Why businesses text to reach millennials

By Tracy Blanchard, TextMagic

With 85 percent of millennials owning smartphones (the largest generational demographic in the US), 78 percent sleep with their smartphones next to them. Therefore, it’s no mystery why marketers are checking in with their young clients on their device of choice: their mobiles.

Whether it’s shopping, dating, looking for a job, paying bills, arranging a ride with Uber or finding directions, this generation is doing it all with their cell phones. Businesses that ignore them do so at their peril when you consider that millennials represent 1.78 trillion dollars in spending power and by 2025, they’ll represent 75 percent of the workforce.

Millennials’ love affair with all things mobile means that businesses who market to this group with texts are reaping big rewards.

Millennials love to text

Every generation has jumped onto the texting bandwagon. It’s quick, cheap and convenient. But nobody texts like millennials do. 72 percent of millennials say they text 10 or more times a day and 31 percent text 50 times a day or more. What kinds of things do millennials like to receive texts about?

  • Appointment reminders
  • Delivery notifications
  • Payment reminders
  • Fraud alerts from their banks

They much prefer texting to voice calls or social media when it comes to customer service issues. In fact, 60 percent prefer to text companies to resolve problems.

They’re responsive to text marketing

Millennials don’t just enjoy texting friends and family. They also respond positively to businesses who reach out to them via text. Even businesses with traditionally low engagement with millennials managed to increase their involvement with texting campaigns. In fact, sending a text caused an increase in engagement of 11-30 times. A call-to-action sent to a millennial via text is 40 times more likely to be answered than if it were sent via email.

They join loyalty clubs

Marketers have had great success with SMS loyalty clubs and that includes with millennials. There’s a mythical perception that millennials don’t engage in brand loyalty, but 60% of them report being committed to certain brands. They are quality seekers, with 77 percent of millennials saying they prefer brands that have a great product. Asking a millennial to join a loyalty club is definitely not a waste of marketing energy.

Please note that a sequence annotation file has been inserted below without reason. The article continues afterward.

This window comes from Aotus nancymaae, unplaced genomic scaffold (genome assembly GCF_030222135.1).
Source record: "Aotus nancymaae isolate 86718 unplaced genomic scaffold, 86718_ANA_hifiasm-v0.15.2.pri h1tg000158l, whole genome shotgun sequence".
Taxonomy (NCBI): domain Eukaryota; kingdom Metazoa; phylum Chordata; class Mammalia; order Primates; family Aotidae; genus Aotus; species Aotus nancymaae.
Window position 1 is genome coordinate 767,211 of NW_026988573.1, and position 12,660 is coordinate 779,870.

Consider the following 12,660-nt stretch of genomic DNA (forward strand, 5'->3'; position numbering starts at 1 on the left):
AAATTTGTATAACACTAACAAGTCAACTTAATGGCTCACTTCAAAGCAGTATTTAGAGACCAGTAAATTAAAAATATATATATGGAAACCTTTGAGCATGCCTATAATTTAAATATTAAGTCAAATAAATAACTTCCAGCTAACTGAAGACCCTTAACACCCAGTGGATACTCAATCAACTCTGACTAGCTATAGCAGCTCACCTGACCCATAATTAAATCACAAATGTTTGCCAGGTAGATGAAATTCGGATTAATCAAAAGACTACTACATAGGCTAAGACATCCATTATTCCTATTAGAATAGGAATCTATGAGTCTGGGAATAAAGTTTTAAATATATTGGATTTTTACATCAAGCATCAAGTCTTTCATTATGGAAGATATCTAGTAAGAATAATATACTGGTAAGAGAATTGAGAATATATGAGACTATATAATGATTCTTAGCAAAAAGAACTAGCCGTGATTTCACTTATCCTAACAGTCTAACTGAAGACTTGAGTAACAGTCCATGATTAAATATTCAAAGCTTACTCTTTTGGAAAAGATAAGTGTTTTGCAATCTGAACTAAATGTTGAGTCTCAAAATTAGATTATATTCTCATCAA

They have specific marketing tastes

By now, most marketers are aware that millennials have different values than their parent’s generation. They are putting off milestones such as starting families and buying houses in favor of life experiences. Millennials, more than any other generation, are interested in content, authenticity, stories and personalization. Don’t be sales-y. The key is seamlessly integrating your brand with their lifestyle and needs. 64 percent of millennials say that they respond to messages that are crafted to fit their cultural interests (sports, music, movies) and 62 percent want messages that help them solve lifestyle-specific issues.

What’s next for millennials and marketers?

Here are two trends that can help marketers reach millennials (and both are mobile):

  • Millennials have been early adopters of mobile innovations such as mobile pay. As mobile pay grows in popularity and credibility, millennials can be expected to lead the way.
  • Snapchat is the preferred social media channel for millennials with streamlined, uncluttered newsfeeds and content that caters to their interests without missing the mark like Facebook often does. Marketers who figure out how to implement click-to-buy on Snapchat will be harnessing the purchasing power of the millennial generation.


Bonus: As brands incorporate text messaging with other marketing platforms, here are some key words to consider when communicating with millennials: Personalization, lifestyle, experiences, authenticity, innovation, passion, connection, discovery.


Featured Articles

Amelia DeLuca, CSO at Delta Air Lines on Female Leadership

Driving decarbonisation at Delta Air Lines, Chief Sustainability Officer Amelia DeLuca discusses the rise of the CSO and value of more women in leadership

Liz Elting – Driving Equality & Building Billion-$ Business

Founder and CEO Liz Elting Turned Her Passion into Purpose and Created a Billion-Dollar Business While Fighting for Workplace Equality – and Winning

JPMorgan Chase: Committed to supporting the next generation

JPMorgan has unveiled a host of new and expanded philanthropic activities totalling US$3.5 million to support the development of apprenticeship programmes

How efficient digital ecosystems became business critical

Technology & AI

Mastercard: Supporting clients at a time of rapid evolution

Digital Strategy

Why Ceridian has boldly rebranded to Dayforce

Human Capital